Businesses have long tried to find ways to understand the customer experience in order to improve upon it. Companies used to have to rely on inefficient, inconsistent, and potentially erroneous methods of information gathering like surveys, polls, and write-in reviews to collect this information. In other words, they had very little control over the collection process.

Today, the situation has changed dramatically. The online arena not only makes it much easier for companies and consumers to connect, but data tracking allows businesses to glean untold information about their customers and customer experiences that was previously unavailable.

Customer journey mapping is a way to distill all that data into a valuable stream of information that companies can use to improve their own performance and engineer better interactions for every customer. If you want to provide the best possible user experience, understanding customer mapping is a must. Here are a few basics every business should know.

What is Customer Journey Mapping?

From the simplest perspective, customer mapping is a way to follow your customers from point A to point B, tracking every interaction that leads them to your company and to a purchase. However, it is different from a funnel insomuch as a customer map is intended to help you understand the journey from the customer’s point of view.

In truth, this complex format for tracking and analysis is more like a story than a map. Companies that undertake customer mapping don’t just want to know that a customer clicked on an ad that brought them to a website. They want to know that the customer used a mobile device, that it took several seconds for the landing page to load in mobile format, that the user was frustrated, and that this impacted the interaction, causing the customer to navigate away.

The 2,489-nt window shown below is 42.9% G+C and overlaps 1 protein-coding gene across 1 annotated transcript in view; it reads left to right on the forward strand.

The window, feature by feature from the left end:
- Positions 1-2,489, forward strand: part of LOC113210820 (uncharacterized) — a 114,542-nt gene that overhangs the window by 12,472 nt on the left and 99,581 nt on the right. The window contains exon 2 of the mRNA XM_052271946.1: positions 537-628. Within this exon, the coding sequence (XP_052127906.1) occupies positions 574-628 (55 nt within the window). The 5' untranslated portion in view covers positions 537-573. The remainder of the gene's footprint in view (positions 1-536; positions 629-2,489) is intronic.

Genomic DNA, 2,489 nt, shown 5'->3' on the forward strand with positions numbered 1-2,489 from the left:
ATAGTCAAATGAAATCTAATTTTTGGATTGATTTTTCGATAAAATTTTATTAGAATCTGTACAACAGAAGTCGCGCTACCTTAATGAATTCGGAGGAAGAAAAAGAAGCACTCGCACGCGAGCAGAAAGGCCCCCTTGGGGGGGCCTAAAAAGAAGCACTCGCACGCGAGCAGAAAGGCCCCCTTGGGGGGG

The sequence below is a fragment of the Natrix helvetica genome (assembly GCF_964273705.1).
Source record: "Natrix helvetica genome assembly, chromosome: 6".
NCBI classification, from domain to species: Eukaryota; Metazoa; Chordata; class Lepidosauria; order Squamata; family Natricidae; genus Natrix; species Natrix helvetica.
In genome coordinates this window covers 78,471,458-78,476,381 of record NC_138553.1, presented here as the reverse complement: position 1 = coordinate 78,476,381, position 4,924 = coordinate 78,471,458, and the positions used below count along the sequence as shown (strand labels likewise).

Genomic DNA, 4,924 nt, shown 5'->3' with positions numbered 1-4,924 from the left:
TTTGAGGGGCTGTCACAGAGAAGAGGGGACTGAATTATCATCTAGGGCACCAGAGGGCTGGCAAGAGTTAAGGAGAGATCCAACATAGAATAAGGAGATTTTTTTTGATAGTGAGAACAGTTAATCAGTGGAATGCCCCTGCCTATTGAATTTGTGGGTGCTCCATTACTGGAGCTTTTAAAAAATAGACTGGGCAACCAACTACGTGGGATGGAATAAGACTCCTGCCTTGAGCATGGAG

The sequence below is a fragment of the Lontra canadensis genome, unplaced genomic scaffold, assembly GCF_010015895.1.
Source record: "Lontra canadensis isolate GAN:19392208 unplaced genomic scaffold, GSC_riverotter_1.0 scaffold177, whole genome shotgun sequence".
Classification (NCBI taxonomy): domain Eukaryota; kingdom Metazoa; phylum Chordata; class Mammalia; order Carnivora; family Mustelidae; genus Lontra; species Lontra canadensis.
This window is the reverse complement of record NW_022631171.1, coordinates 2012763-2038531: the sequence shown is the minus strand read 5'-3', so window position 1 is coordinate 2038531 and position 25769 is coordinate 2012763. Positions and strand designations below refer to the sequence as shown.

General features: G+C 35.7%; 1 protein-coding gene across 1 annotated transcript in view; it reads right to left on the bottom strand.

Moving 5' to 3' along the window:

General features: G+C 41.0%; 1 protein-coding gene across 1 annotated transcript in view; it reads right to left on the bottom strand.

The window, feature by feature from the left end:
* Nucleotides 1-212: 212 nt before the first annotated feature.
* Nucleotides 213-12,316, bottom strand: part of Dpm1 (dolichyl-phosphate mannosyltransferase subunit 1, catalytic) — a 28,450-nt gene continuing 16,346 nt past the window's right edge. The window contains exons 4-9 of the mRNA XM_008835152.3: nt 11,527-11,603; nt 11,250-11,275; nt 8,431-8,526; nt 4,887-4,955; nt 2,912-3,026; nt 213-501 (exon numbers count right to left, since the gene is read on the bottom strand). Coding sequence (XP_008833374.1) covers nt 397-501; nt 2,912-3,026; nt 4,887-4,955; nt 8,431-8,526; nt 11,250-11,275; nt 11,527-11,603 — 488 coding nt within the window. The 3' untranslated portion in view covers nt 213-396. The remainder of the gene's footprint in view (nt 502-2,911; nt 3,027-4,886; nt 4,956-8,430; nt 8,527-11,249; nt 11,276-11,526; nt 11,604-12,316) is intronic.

Customer journey mapping strives to understand the goals, motivations, frustrations, and the overall experience of the customer. In most cases, customer journey mapping data is arranged in a graphic or infographic format, such as a timeline or chart of some kind.

A fairly generic customer map might produce a graph that has on one side the elements of a customer journey, from becoming aware of a brand to making a purchase to posting an online review, just for example (and all the steps in between), and on the other side the various touchpoints of interaction, such as word of mouth, website, and email.

By comparing gathered data about how the customer proceeded along a path and what their interactions entailed, businesses can begin to develop a clearer picture of what customers experience and why they behave in certain ways.

What are Touch Points?

Touch points are an important part of customer mapping that distinguishes the format from similar tools like sales funnels, for example. Touch points are basically any means by why a customer interacts with your company, either directly or indirectly.

Touch points could include seeing your advertisement or reading a customer review. They could also include viewing your website, visiting a brick-and-mortar store, looking at products, making purchases, and any kind of follow-up.

In addition, there are touchpoint distinctions. Some interactions are considered to hold more weight than others. For example, making an online purchase is a touchstone, as is receiving the product. Where touchpoints become important is the details.

What if the shipment is delayed or the product is damaged when it arrives? These interactions with your company and your brand can become more or less important depending on the circumstances that affect the customer experience, which is why mapping the customer journey and understanding all the touch points is so important.

What are the Benefits?

Customer journey mapping does more than just deliver analytical data, which can easily be misunderstood – it also gives you the opportunity to gather anecdotal data, filling in the gaps of the customer experience to form a complete story that details the goals and feelings particular to your customers.

This, in turn, allows you to better understand your customers so that you can make improvements for all users and tailor customer experiences to ensure the best possible interactions at every step of the journey. When businesses capture users’ wants, needs, and emotions to pair with statistical and analytical data, they have the best opportunity to provide an easy, engaging, and rewarding experience for both customers and the company.

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